But of course Hauck must have had some previous education and knowledge of real estate to help Matthew right? I mean who would sign a deal potentially being the largest in their personal life to quick talking folks only because they can close quickly, want to offer you above asking in a slow market, and are as fake as a Hollywood chest. Unfortunately many people fell for this including a medical doctor, not exactly the poster boy of stupidity.

“When her attorney, Paula Hutchinson, arrives, Hauck is thrilled that she's brought makeup for a Fortune photo session. Hauck, who is called "Becky" by almost everyone, has no more than a high school education, yet she's quite articulate. She says, "People naturally like me 'cause they say I have the gift of gab. I can talk to anyone about anything."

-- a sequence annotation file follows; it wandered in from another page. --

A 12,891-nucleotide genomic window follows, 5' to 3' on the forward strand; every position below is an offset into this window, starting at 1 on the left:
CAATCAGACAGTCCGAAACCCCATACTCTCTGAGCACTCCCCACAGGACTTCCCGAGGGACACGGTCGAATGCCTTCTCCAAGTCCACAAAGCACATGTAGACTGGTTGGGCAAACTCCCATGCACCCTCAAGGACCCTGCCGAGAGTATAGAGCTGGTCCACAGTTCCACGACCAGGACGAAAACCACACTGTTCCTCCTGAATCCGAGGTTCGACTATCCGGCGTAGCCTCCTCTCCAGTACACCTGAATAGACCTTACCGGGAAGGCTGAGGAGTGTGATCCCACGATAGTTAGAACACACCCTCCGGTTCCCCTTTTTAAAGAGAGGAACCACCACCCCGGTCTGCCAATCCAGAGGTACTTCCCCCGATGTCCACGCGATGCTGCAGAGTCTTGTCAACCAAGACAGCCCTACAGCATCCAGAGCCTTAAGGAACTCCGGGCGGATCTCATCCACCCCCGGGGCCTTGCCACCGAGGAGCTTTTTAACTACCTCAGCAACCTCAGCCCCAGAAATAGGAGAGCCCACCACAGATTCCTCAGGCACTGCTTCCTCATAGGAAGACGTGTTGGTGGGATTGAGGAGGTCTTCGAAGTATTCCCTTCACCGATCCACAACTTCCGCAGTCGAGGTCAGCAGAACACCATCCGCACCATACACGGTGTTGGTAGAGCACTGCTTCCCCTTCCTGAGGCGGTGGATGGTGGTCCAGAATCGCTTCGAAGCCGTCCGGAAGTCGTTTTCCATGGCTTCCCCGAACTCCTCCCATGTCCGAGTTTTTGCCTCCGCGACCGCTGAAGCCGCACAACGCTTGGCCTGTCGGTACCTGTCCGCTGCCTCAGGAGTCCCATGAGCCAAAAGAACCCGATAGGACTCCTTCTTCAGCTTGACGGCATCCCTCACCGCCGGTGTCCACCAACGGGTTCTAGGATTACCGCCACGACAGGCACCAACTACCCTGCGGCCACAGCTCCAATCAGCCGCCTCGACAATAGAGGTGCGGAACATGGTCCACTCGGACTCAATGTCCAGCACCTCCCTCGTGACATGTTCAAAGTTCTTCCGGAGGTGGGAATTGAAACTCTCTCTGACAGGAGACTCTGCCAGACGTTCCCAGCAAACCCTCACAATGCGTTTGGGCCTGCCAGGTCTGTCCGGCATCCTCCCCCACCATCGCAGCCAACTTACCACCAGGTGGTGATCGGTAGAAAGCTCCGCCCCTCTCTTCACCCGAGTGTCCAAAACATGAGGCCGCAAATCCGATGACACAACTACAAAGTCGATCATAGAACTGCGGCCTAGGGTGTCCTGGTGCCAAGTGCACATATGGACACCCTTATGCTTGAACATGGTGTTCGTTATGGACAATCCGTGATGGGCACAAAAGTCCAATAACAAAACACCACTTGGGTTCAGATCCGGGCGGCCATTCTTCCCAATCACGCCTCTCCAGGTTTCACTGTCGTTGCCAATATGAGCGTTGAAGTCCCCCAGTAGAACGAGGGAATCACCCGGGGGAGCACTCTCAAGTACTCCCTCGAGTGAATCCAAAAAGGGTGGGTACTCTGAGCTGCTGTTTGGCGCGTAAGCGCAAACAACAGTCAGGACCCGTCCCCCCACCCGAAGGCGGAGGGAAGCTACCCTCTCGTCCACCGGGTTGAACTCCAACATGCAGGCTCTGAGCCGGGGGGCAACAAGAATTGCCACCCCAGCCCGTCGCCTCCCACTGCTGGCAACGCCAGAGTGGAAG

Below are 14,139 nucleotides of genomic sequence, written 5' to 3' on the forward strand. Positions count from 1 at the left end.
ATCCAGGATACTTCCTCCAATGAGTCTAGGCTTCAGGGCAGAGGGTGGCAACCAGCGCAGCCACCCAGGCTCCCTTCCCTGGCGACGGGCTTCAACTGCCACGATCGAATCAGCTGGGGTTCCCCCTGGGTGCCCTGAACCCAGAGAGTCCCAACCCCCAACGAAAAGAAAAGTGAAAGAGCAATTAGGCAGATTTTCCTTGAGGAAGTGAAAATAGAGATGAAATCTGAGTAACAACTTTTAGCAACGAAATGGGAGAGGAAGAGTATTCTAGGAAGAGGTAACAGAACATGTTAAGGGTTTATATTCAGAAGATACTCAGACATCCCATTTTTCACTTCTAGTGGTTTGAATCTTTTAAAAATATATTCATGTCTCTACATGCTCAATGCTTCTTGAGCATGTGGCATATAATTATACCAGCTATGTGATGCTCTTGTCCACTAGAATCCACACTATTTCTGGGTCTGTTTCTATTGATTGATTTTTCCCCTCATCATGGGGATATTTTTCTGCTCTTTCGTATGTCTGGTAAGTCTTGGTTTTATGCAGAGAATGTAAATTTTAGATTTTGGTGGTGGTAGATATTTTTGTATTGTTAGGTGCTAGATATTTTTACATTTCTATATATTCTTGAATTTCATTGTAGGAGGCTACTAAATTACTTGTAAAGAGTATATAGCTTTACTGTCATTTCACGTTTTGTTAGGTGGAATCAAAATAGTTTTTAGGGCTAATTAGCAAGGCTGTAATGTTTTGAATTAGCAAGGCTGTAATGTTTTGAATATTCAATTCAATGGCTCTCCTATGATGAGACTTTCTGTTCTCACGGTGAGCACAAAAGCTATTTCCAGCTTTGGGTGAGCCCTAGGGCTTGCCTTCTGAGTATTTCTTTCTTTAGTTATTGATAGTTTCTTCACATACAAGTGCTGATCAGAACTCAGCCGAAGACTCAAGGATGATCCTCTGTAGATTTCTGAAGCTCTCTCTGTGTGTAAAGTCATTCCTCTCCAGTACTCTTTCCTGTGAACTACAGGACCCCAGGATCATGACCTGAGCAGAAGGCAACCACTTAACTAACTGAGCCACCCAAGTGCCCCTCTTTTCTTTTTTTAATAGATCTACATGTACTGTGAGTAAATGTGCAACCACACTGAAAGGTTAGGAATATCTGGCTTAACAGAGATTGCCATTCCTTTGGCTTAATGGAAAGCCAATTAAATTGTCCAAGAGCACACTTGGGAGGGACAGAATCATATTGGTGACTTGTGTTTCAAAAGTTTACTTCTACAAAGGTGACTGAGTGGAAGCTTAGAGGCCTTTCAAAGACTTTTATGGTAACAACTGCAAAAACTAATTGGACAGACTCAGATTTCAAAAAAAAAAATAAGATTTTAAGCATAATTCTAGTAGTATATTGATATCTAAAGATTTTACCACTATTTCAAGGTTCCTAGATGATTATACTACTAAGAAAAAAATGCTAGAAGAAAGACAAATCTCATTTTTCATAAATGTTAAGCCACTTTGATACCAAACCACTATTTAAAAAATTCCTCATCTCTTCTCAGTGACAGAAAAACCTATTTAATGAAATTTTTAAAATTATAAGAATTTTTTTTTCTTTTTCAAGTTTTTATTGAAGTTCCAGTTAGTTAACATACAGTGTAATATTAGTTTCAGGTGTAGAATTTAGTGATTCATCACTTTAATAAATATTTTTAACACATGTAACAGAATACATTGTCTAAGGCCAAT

So again the mortgage industry is corrupt because there is zero accountability. When mortgage holders have a secondary market and hedged risked, a Fed that has flooded the system with easy financing, and essentially underwriting standards made by two-year olds we can see why these things occur. We have people making the largest monetary transaction and it is handled by high school graduates? Art school majors? Are you kidding me? No offense but if someone were to operate on my stomach, I sure hope that they have been trained in that area of expertise. If someone is working on my teeth, I sure hope they have proper dental training. And if I’m making the largest financial decision in my life, I damn well will make sure the person is credible, understands finance, has a grasp of real estate, and understands the legal and ethical issues of a binding contract. Is that too much to ask? Well when a sample of 100 no-doc loans results in 60 overstating income by 50 percent need I say more?